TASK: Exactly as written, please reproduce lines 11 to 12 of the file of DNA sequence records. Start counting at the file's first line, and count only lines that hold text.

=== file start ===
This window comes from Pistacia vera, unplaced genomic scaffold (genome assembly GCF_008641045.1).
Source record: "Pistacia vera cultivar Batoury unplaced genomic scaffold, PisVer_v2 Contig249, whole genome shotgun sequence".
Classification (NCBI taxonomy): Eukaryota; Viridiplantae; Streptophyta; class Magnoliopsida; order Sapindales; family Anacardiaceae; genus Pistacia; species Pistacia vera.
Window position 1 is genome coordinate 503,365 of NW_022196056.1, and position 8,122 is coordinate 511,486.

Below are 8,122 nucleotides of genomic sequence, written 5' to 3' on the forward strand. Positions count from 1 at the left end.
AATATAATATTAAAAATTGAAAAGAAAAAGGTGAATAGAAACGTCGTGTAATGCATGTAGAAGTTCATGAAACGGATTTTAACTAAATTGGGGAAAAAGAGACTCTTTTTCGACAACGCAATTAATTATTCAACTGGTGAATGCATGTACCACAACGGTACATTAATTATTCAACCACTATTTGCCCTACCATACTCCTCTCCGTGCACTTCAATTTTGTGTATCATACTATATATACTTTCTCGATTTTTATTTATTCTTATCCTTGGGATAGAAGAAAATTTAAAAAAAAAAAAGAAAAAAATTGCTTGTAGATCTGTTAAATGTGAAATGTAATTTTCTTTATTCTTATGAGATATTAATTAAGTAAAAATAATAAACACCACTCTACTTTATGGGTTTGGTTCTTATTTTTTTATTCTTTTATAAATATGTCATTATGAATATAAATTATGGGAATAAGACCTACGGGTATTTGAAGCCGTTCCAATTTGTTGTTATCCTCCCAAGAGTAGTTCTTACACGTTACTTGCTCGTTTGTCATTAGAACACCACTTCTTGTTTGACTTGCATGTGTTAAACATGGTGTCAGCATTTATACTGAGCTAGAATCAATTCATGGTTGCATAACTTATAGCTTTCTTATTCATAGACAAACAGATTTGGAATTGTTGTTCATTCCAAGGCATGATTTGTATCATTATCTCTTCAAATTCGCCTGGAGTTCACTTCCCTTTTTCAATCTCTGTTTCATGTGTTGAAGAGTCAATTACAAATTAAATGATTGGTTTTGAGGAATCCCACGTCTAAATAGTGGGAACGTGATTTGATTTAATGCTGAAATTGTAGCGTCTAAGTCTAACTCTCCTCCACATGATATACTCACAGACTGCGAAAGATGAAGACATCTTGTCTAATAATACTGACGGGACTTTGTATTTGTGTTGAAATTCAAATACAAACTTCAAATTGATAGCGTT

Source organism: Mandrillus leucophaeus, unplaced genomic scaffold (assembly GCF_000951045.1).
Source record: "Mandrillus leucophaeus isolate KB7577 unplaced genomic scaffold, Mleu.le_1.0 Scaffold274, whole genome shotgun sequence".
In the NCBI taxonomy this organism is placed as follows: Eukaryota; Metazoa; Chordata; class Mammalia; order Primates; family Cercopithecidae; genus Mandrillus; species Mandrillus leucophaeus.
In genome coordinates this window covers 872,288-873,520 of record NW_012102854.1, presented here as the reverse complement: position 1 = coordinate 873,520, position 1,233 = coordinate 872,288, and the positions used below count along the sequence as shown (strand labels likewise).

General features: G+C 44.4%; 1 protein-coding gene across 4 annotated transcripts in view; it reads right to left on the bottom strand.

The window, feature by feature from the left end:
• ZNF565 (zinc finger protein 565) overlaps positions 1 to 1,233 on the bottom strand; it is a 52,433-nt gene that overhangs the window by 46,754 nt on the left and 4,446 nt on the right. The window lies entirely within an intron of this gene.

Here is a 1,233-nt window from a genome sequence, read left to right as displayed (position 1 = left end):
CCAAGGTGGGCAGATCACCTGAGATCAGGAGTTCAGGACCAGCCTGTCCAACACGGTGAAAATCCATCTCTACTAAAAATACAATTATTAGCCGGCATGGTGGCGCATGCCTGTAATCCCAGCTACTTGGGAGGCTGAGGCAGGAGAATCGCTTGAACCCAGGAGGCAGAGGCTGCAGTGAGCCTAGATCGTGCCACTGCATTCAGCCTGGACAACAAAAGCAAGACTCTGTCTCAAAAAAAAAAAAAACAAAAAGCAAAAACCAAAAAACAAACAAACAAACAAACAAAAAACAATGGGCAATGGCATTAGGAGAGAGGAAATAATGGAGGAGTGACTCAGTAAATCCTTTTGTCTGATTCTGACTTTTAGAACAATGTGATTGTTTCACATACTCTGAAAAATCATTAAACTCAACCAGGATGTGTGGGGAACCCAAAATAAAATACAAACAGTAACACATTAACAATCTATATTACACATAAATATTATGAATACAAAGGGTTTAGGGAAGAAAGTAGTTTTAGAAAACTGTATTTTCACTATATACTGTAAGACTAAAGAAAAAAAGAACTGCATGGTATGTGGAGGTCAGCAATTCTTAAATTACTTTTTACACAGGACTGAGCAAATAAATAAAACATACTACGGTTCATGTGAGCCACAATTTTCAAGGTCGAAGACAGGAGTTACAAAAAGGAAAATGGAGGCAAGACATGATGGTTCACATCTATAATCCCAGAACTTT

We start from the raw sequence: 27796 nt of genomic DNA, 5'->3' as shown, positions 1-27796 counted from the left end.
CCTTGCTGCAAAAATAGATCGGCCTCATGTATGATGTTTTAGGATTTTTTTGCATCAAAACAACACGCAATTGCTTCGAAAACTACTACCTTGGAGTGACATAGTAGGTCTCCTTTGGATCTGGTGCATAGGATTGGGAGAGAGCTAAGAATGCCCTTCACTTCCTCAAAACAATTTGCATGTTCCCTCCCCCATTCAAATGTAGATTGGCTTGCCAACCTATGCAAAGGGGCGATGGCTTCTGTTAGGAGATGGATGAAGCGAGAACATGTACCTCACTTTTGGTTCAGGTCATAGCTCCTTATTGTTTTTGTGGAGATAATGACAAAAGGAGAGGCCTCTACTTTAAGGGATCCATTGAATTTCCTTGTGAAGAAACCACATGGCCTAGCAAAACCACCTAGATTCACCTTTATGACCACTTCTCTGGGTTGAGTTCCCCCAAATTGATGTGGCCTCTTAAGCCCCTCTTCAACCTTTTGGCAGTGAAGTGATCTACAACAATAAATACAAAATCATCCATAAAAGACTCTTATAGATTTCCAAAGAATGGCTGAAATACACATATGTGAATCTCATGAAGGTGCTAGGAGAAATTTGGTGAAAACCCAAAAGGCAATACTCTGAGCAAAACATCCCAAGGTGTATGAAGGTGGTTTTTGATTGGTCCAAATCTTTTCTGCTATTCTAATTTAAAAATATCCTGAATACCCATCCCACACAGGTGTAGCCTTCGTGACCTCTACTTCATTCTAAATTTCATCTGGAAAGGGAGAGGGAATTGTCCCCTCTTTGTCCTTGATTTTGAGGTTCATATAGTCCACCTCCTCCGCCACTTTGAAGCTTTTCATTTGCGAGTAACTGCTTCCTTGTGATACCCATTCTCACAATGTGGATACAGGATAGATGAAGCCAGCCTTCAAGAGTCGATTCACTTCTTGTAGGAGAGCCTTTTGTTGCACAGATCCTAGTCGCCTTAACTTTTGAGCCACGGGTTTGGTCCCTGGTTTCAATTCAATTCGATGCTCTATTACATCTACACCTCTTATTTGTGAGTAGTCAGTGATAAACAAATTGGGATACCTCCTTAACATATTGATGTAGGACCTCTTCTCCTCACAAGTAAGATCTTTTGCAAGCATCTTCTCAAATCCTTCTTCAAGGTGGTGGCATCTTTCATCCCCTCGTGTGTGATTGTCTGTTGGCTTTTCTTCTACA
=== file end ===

General features: G+C 44.4%; 1 protein-coding gene across 4 annotated transcripts in view; it reads right to left on the bottom strand.

The window, feature by feature from the left end: